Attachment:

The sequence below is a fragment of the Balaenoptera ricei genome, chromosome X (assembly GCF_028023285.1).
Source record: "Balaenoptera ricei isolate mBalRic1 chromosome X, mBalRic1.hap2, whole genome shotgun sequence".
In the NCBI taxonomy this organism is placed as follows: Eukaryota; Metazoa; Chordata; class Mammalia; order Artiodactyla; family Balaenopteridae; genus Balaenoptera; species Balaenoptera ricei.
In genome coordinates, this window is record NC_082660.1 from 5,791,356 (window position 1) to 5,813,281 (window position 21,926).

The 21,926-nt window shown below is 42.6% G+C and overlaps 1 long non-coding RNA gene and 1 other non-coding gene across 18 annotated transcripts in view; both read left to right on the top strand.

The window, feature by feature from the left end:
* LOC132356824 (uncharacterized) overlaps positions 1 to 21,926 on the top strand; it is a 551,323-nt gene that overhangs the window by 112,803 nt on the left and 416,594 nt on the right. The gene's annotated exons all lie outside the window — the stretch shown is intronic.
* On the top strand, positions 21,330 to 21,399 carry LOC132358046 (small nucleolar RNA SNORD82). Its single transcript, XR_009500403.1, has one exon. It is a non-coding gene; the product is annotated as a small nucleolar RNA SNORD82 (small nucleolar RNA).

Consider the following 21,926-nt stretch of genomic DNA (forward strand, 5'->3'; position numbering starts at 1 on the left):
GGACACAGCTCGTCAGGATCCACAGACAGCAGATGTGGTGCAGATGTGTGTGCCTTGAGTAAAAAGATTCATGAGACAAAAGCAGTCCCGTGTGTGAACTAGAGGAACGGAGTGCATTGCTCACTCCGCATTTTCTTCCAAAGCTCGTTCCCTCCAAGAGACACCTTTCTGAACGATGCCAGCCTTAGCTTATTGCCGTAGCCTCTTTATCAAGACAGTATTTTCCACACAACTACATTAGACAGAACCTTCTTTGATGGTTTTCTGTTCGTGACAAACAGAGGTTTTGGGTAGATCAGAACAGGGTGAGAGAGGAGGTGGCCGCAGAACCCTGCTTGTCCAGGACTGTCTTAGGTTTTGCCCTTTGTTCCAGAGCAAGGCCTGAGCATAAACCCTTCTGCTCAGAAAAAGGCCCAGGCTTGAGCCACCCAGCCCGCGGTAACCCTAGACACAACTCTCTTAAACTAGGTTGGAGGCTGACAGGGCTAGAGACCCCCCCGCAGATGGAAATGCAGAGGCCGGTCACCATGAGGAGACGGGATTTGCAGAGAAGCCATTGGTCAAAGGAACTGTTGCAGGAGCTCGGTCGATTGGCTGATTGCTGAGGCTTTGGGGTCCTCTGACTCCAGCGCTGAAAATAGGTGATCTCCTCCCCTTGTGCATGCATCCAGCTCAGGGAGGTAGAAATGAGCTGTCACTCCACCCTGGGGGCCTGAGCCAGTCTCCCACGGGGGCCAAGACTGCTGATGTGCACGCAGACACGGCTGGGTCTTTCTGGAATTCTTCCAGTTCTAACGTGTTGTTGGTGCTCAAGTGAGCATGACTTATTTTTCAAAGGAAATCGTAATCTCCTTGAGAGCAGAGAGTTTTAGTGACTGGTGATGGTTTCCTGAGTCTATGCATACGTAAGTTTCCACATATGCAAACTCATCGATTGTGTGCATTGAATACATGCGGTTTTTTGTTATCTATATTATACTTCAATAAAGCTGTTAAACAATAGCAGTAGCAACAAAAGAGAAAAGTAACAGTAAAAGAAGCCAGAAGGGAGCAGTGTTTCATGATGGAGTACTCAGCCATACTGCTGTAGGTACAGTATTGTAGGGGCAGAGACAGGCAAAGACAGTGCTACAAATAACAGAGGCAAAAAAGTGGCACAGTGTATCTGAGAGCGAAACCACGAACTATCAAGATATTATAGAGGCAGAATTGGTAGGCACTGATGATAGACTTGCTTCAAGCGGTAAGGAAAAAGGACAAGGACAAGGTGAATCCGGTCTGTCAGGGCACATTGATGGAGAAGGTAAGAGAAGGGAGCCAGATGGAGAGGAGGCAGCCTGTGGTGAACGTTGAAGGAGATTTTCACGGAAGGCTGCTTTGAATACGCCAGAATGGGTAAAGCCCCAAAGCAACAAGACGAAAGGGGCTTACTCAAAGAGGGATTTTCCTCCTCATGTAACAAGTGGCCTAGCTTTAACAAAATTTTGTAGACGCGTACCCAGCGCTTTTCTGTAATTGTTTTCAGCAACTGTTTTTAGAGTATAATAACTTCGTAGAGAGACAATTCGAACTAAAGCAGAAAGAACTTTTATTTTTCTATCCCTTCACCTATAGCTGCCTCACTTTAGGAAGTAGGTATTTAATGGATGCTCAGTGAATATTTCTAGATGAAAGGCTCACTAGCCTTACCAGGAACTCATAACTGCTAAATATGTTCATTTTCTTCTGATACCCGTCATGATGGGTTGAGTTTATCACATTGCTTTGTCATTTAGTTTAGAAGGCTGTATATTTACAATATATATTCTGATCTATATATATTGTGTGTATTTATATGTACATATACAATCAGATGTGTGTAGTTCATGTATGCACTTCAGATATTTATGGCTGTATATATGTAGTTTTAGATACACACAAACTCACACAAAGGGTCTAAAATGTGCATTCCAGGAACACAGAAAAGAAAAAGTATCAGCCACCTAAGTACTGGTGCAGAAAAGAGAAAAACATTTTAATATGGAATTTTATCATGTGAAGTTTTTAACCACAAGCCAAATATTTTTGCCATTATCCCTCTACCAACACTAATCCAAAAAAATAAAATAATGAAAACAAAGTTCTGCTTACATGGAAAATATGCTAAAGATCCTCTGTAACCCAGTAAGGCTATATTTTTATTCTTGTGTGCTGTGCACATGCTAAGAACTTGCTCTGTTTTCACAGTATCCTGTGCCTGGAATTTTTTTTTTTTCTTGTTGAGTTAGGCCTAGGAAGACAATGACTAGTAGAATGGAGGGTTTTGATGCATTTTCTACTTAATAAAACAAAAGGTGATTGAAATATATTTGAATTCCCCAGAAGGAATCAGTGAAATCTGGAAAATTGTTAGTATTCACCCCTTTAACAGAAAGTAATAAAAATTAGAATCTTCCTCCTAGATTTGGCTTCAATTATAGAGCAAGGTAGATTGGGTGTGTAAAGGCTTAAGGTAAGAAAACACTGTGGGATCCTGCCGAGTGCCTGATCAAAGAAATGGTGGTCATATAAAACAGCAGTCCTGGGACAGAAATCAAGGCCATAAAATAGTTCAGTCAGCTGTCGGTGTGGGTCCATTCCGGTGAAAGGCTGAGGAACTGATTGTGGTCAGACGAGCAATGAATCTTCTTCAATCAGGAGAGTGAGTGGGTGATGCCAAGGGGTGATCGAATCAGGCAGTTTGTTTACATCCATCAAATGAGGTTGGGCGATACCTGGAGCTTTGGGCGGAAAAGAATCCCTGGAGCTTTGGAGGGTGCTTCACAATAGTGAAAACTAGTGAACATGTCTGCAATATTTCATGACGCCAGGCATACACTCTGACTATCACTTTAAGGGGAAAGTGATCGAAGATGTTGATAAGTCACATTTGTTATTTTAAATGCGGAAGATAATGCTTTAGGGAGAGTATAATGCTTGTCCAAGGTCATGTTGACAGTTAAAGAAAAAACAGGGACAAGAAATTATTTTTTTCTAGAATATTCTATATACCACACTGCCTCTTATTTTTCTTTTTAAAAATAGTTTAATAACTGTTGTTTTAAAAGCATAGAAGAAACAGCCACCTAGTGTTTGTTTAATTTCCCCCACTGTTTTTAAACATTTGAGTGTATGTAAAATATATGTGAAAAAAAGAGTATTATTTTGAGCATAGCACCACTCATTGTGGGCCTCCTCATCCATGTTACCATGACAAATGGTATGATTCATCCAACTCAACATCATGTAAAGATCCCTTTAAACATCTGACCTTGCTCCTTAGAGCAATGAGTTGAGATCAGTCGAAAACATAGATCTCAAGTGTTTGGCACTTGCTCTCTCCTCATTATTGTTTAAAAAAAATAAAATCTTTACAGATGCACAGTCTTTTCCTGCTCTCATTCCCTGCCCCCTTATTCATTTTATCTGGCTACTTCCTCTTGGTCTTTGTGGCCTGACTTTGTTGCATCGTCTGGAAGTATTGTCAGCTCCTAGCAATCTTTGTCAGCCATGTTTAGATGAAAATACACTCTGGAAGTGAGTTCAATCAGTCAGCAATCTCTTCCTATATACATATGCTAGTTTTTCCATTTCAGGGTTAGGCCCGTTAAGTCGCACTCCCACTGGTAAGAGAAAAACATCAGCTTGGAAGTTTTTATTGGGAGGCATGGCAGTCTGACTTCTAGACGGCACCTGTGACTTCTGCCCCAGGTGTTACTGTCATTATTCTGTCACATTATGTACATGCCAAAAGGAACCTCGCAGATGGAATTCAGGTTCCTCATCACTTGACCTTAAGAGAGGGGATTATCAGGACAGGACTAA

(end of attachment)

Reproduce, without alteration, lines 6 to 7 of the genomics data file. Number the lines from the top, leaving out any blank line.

The window, feature by feature from the left end:
* LOC132356824 (uncharacterized) overlaps positions 1 to 21,926 on the top strand; it is a 551,323-nt gene that overhangs the window by 112,803 nt on the left and 416,594 nt on the right. The gene's annotated exons all lie outside the window — the stretch shown is intronic.